Meanwhile, the government’s climate advisers, the Climate Change Committee (CCC), have also run some numbers based on a low gas price of 43.2p/therm in 2020 (in 2014 money) and a carbon price of £23 in 2020 (2013 money).
Their analysis features more offshore wind than DECC modelling (in line with government opposition to other forms of renewables) and implies the amount spent in this scenario would be £7.9bn in 2020 (2013 money). Converted to the 2020/21 financial year (for which the LCF cap is set) this would be a spend of £8.15bn.
Breaking levy control framework
Now, this actually does slightly bust the £7.6bn (in 2012 money) cap in the Levy Control Framework – which adjusted for inflation to 2013 money is £7.85bn, so there’s £0.3bn difference.
The CCC claim that there is wiggle room above the Levy Control Framework – 20% headroom agreed between DECC and the Treasury – and that this means they wouldn’t expect a reduction in the gas price to automatically affect 2020 ambition for offshore wind or other renewables.
But it looks like the leeway could only be available to manage cost fluctuations in particular years rather than on top of the cap.
“If headroom is used DECC has to develop plans for bringing spending back to below the cap,” writes DECC in the Electricity Market Reform Plan. This could mean the cap still stands. DECC refused to a request for clarification on how the headroom agreement could work.
But CCC said there are many further uncertainties to consider that could affect the budget, including: whether projects are paid the full strike prices and the balance of renewables projects, such as how much offshore wind is supported.
Leaving the modelling to one side, we do know there are eight renewables projects that have been awarded early contracts last year under a scheme called FIDeR (Final Investment Decision Enabling for Renewables). And if the reference price goes down these contracts, worth £41.2bn to 2020-21, will become more expensive. Over two thirds of these contracts support offshore wind developments.
The remaining budget for Contracts for Difference (p75 in the Annual Energy Statement) in the Levy Control Framework would be reduced as a result.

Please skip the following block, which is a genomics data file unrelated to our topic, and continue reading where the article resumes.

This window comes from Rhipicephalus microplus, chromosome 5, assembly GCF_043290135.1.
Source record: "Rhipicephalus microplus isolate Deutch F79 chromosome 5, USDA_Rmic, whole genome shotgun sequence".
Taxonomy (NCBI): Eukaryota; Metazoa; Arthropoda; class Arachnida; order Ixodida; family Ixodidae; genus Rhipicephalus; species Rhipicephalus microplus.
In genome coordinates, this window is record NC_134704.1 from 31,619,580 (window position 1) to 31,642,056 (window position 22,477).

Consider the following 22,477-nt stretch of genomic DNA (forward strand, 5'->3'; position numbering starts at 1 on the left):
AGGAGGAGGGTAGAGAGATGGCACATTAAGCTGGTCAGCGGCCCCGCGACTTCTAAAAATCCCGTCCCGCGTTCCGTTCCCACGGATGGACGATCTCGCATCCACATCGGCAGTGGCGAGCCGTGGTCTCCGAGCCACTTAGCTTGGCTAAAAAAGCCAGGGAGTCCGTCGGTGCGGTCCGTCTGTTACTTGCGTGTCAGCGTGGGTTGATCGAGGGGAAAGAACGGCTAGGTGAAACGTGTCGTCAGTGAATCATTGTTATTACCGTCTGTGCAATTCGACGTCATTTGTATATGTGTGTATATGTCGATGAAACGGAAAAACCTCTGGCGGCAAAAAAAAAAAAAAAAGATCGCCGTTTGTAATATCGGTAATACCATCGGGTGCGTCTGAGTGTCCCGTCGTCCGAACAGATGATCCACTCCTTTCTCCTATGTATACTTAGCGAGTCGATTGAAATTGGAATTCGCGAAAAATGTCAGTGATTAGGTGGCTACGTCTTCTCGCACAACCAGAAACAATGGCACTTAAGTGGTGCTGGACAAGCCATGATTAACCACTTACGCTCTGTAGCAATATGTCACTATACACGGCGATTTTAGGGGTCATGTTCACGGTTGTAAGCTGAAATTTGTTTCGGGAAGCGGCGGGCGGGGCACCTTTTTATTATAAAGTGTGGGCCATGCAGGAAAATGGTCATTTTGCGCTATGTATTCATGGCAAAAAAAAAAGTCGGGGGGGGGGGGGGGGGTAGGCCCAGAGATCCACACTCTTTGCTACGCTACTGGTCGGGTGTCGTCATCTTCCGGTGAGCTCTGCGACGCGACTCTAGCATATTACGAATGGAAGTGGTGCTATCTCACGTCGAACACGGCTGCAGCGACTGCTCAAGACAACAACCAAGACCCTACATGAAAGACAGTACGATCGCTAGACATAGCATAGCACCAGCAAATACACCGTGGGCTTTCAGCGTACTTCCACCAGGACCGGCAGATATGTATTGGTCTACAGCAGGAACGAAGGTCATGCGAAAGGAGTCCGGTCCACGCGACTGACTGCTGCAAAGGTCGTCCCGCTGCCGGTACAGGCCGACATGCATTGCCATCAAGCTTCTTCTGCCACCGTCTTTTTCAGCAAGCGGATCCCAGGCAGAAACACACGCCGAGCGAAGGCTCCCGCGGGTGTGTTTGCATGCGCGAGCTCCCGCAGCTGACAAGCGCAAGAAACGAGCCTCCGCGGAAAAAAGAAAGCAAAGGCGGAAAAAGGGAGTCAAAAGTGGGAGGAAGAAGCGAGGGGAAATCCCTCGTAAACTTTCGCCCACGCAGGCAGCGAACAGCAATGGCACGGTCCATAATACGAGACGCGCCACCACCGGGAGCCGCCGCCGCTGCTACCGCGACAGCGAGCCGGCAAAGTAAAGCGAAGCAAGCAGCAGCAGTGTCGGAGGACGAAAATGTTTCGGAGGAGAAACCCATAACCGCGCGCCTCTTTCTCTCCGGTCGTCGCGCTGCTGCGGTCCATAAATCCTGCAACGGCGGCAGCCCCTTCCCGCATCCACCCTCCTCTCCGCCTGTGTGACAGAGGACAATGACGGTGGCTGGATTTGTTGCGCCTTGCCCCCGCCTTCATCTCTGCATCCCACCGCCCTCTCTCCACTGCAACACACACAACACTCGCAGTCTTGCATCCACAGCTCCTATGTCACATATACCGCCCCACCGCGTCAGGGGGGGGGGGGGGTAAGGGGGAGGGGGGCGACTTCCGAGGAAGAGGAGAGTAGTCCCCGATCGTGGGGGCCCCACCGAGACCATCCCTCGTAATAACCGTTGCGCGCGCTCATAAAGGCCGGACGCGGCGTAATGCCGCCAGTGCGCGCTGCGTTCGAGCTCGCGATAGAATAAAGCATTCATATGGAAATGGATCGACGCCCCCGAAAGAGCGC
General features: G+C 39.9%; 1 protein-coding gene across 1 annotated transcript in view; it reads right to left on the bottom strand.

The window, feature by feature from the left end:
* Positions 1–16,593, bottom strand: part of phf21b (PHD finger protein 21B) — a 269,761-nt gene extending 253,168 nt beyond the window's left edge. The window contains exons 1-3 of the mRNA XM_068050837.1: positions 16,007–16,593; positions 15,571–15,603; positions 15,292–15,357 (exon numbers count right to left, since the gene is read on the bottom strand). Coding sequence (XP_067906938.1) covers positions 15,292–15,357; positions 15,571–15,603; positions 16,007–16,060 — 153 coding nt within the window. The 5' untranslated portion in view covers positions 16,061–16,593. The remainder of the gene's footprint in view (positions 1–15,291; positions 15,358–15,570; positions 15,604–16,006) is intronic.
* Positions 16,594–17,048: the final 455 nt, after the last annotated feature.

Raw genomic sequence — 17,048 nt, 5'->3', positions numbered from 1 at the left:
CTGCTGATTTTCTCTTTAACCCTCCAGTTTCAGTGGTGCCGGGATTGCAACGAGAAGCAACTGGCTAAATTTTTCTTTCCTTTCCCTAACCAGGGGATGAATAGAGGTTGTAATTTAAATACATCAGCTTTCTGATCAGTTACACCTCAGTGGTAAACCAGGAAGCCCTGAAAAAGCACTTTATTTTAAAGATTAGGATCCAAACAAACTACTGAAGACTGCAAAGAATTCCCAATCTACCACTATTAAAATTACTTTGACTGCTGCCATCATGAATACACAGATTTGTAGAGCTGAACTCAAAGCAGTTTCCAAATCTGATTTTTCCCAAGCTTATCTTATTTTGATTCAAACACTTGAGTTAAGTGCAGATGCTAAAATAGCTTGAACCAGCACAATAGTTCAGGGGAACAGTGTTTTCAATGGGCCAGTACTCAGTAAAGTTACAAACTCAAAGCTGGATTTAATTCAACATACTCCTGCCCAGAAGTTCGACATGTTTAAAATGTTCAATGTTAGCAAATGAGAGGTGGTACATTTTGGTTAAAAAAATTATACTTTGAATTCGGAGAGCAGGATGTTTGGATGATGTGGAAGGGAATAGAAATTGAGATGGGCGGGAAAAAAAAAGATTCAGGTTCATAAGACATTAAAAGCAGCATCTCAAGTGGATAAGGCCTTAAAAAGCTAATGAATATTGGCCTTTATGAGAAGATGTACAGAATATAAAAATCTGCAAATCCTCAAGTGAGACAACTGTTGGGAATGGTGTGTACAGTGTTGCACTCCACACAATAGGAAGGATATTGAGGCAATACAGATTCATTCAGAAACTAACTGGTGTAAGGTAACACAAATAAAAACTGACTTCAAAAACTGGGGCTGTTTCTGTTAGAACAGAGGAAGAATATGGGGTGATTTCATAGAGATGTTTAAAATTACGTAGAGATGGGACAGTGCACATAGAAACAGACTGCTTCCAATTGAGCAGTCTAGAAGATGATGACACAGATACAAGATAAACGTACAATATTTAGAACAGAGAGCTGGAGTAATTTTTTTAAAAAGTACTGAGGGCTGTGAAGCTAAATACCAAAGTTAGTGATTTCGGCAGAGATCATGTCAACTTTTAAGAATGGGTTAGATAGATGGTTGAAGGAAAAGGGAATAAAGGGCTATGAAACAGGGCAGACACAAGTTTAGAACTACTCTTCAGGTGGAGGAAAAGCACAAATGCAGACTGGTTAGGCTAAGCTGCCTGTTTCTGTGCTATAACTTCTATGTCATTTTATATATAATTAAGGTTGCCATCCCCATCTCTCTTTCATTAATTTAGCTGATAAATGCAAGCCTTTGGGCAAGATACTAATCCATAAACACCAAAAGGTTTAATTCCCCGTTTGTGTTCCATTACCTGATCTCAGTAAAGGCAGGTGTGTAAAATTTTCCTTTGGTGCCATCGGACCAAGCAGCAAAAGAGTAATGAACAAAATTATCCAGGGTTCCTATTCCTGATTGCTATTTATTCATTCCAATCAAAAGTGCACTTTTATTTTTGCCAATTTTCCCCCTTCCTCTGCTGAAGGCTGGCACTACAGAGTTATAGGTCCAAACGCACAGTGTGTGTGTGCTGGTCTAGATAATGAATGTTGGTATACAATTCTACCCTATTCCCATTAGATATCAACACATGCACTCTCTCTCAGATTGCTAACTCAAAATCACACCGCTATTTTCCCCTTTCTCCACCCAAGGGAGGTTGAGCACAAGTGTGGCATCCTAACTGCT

Miller told Energydesk between 2015 to 2018 there is significant planned potential investment in offshore wind that will be bidding for new CfDs in auctions, as well as a number of the FIDeR projects due to commission and begin utilising money under the LCF.
There are much bigger yearly budgets (see ‘remaining budget’ in below table) to accommodate new CfDs for offshore wind in this period, but Miller stated that “even under current wholesale power price assumptions there is not enough cash for CfDs to meet all the likely offshore wind demand.
“This shortfall would be accentuated if simultaneously FIDeR projects became more expensive and if new CfD bids attained a higher value under the Levy Control Framework as a result of DECC adjusting down their wholesale power assumptions. Put simply, the pot of CfD money would be smaller, and each round of it would buy you less capacity.”
For that reason, if DECC reduce their reference price they might also come under pressure to increase their budget or risk checking the growth momentum in the offshore sector and its role in achieving our 2020 renewable targets.
“[DECC] are in a tough place – if DECC revise their wholesale power price assumptions now, it reduces the buying power of the budget announced for the first auction round, but if they don’t, and wholesale prices then remain low, it simply means what we buy in the first round turns out more expensive than they planned for and the budget pressure rolls forward into future auctions.” Miller said.
Of course, and DECC increases the budget available to support renewables projects, this would mean an increase in consumer bills. Though if the gas price continues to be low then the rise in renewables support will be dwarfed by the decrease in power costs.
However, a DECC spokesperson said: “The recent fall in gas prices will not reduce the amount of renewables bought with the current CFD budget.
“Consumer bills would not be affected either as projected spending on low carbon electricity is capped. In fact, CFDs help to protect consumers, as we are able to claw back costs from generators if the wholesale electricity price rises above the strike price.”